In Brief

Alumna Receives MacArthur Genius Grant

Julie Livingston, J89, is a historian who studies the response to illness in resource-poor settings
October 15, 2013

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Julie Livingston, J89, is one of 24 people named 2013 MacArthur Fellows, the so-called “genius grant” awarded annually to exceptional researchers, scientists and artists. Livingston, a public-health historian and anthropologist, is a professor of history at Rutgers University.

She combines archival research with ethnography to explore how care is provided to individuals suffering from chronic illnesses and debilitating ailments in regions with a dearth of health-care resources. Julie Livingston. Photo : MacArthur FoundationFor the last 15 years, her work has centered on Botswana, in southern Africa. Her most recent book, Improvising Medicine: An African Oncology Ward in an Emerging Epidemic, documents the ordeals of patients and caregivers in a cancer ward in Botswana as they manage pain and cope with terminal illness amid inadequate staffing, cultural differences and obsolete equipment.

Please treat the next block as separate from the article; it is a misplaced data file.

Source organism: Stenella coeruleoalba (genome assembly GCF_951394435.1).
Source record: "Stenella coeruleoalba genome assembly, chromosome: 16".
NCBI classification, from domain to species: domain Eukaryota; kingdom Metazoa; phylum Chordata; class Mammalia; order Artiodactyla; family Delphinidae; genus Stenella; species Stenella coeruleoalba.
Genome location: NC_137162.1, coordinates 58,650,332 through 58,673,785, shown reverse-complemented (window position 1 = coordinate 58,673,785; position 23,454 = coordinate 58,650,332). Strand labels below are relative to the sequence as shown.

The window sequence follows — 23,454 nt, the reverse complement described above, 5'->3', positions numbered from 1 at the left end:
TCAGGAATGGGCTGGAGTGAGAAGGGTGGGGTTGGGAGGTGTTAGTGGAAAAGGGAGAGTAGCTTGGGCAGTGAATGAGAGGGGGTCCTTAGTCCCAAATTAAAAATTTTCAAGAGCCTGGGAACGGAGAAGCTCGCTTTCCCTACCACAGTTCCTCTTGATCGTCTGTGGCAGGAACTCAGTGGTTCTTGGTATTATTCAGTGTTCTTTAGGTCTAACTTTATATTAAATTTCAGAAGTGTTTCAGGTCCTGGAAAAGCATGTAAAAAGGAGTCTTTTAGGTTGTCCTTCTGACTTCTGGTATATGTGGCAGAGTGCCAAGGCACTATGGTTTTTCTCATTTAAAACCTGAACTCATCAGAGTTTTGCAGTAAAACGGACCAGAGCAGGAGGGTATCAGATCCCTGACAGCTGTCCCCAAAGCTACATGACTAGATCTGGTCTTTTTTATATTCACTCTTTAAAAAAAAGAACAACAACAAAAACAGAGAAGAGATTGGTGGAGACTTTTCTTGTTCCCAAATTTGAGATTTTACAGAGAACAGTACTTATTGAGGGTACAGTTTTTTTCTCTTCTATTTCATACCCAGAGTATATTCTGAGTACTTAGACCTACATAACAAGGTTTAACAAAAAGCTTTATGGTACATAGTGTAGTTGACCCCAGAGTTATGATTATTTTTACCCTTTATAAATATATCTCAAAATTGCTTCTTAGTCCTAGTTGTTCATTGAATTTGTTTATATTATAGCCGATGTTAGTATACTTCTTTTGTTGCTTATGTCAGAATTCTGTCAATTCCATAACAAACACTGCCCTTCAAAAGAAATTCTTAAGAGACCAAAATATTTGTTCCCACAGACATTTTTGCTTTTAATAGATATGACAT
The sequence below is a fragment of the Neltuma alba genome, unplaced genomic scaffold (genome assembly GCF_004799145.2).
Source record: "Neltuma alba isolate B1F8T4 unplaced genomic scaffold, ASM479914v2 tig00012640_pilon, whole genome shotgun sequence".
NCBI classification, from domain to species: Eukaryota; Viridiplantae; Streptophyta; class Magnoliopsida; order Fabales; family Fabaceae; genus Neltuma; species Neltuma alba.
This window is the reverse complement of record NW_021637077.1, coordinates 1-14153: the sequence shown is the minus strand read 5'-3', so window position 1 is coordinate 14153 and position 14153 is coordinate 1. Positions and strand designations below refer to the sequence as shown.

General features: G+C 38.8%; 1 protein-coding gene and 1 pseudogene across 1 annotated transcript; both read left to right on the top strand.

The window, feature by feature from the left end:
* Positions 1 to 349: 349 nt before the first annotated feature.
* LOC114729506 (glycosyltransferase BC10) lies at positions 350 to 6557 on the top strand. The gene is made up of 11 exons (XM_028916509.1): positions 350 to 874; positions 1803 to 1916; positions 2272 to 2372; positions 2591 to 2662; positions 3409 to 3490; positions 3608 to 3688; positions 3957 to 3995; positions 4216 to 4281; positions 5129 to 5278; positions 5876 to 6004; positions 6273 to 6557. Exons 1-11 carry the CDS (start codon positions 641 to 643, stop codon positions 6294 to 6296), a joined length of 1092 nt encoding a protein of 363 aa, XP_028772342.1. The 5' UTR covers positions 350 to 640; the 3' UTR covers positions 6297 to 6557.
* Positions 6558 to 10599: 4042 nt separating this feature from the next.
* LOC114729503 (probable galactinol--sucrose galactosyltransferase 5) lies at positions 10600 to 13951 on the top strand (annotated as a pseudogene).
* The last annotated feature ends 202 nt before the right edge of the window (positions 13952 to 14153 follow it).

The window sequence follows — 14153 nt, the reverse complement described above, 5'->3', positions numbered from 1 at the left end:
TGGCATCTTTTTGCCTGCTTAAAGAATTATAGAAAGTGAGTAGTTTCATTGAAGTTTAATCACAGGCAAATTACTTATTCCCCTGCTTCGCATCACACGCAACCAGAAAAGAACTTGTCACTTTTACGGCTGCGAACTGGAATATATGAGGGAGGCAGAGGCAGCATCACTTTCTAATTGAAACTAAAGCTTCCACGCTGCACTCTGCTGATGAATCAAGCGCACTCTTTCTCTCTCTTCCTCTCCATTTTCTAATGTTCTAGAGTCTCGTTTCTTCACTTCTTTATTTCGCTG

In an interview with the John D. and Catherine T. MacArthur Foundation, which makes the awards, Livingston said she wanted to know what happens when people get sick, how they take care of one another and how they create meaning of their experience. The cancer ward, she said, serves as a microcosm to help understand power, vulnerability and hope, as well as medical practice.

The MacArthur Fellows program awards unrestricted $625,000 fellowships to individuals who have shown extraordinary originality and dedication in their creative pursuits.